A Quick Snapshot of the Rental Real Estate Rules
Posted on 01.21.13
By Lauren E. Barton, CPA
Generally, losses incurred from rental real estate properties are usually considered “passive” to most taxpayers. This can be frustrating to many individuals who feel like they are constantly incurring expenses, but never reaping the benefit of taking the losses. If there is no other passive income to offset the losses, then the losses are not deductible in that year and must be carried forward to future tax years in the form of Passive Activity Losses. While unfortunately this is the case for many taxpayers, there are some ways to mitigate this situation.
There are two other categories that a taxpayer can fall into. They are “active participation” and “materially participating real estate professional.”
If it is determined that you have actively participated in a rental real estate activity, you are allowed to deduct up to a $25,000 ordinary loss. In order to be considered an active participant in a rental real estate investment you must meet the following criteria:
- You own at least 10% of the rental property
- You make management decisions, or arrange for another party to make these decisions (e.g. acquiring tenants, coordinating repairs and other expenses.)
- Your Adjusted Gross Income (AGI) is less than $150,000. If your AGI is $100,000, then you will get the full $25,000 loss. For any amount over that, the $25,000 loss begins to be proportionately phased-out; at an AGI of $150,000 or more, the loss is completely phased-out.
Keep in mind that for both “passive” and “active” investments, in the year in which you sell the property, you will get to deduct all of the accumulated passive activity losses that have been suspended.
Materially Participating Real Estate Professional
A Real Estate Professional is a taxpayer who meets the following requirements:
- More than 50% of all trade or business services they provide during the tax year are performed in real property trade or business in which they materially participated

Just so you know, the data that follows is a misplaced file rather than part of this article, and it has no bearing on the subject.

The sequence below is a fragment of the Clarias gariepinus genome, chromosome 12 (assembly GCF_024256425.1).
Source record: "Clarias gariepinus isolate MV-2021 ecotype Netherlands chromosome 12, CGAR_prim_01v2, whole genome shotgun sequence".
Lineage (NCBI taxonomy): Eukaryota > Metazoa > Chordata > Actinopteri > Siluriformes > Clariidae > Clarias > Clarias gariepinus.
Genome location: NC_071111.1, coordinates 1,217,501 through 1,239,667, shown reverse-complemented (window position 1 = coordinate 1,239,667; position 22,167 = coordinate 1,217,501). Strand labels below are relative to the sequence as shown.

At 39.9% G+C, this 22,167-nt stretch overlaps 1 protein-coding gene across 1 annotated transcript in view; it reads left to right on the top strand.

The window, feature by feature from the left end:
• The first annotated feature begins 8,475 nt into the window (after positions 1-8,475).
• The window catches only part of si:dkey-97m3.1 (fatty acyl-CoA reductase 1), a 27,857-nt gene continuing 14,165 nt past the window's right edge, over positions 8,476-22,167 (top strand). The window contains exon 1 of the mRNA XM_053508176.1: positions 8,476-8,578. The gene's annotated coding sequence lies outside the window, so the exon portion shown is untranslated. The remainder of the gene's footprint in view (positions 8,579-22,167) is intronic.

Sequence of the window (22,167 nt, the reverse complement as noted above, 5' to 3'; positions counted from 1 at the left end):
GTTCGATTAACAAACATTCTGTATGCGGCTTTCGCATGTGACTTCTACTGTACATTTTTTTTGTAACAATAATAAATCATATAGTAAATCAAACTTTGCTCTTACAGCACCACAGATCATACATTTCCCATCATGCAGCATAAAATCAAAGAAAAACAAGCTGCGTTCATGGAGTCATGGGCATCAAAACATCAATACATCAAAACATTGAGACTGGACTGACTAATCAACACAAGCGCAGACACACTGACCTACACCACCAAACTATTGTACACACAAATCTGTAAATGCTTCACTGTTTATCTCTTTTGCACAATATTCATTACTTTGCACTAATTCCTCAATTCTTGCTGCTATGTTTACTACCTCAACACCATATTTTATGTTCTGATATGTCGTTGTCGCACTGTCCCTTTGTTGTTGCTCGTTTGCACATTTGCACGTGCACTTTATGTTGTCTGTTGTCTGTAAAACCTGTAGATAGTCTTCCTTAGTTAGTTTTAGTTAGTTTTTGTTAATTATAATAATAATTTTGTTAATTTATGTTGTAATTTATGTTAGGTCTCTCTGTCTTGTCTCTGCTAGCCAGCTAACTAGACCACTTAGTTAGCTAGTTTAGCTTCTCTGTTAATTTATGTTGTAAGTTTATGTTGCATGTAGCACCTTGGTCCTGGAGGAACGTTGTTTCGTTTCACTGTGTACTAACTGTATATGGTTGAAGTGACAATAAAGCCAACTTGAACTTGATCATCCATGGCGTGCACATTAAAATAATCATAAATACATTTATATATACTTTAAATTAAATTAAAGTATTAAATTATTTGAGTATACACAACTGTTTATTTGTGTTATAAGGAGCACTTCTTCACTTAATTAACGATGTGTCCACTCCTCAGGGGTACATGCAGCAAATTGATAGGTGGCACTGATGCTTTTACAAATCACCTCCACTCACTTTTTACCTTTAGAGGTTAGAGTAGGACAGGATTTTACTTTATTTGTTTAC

- They performed more than 750 hours of services during the tax year in real property trades or businesses in which they materially participated (See 7 steps below for what constitutes material participation)
The IRS has been known to take an aggressive stance against taxpayers who consider themselves a Materially Participating Real Estate Professional. It is extremely important that you document and keep a log of the hours you spend and activities you perform. Without having proper documentation, if you were to get audited, the IRS would say that you do not meet the criteria to be a Real Estate Professional. The rules for “materially participating real estate professional” are very stringent. Material participation occurs when the taxpayer has a regular, continuous, and substantial role. However, it does not end there. There are seven tests to determine material participation and we will briefly highlight them. Only one of the tests must be met to be considered qualified.
- More than 500 Hours Test: The taxpayer must participate in the activity for more than 500 hours during the year.
- Substantially All Participation Test: The taxpayer’s participation must be substantially all of the participation by all individuals for the year.
- More than 100 Hours Test: The taxpayer participated more than 100 hours during the year, and no other individual participated more than the taxpayer.
- Significant Participation Test: The taxpayer must participate in an activity for more than 100 hours during the year and their annual participation in all significant participation activities totals to more than 500 hours. This is helpful is there are multiple activities you are involved in.
One option taxpayers have in order to meet the qualifications of material participation is to aggregate properties. This is when you can treat all interests in real estate as one activity in order to meet the substance and hour tests.
If you think you might meet the definitions of a “materially participating real estate professional”, please consult an advisor at Keiter, as these IRS guidelines are very complicated and can vary depending on your situation. We will be able to provide more details for your specific circumstance.
Now is a better time than ever to look into these rules if you are involved in any sort of real estate activities to see if you could potentially qualify as something other than a passive real estate investor. Beginning in 2013, the new 3.8% Medicare Surtax will apply to all investment income, including real estate properties. Stay tuned for another publication highlighting this new tax and how it will affect you.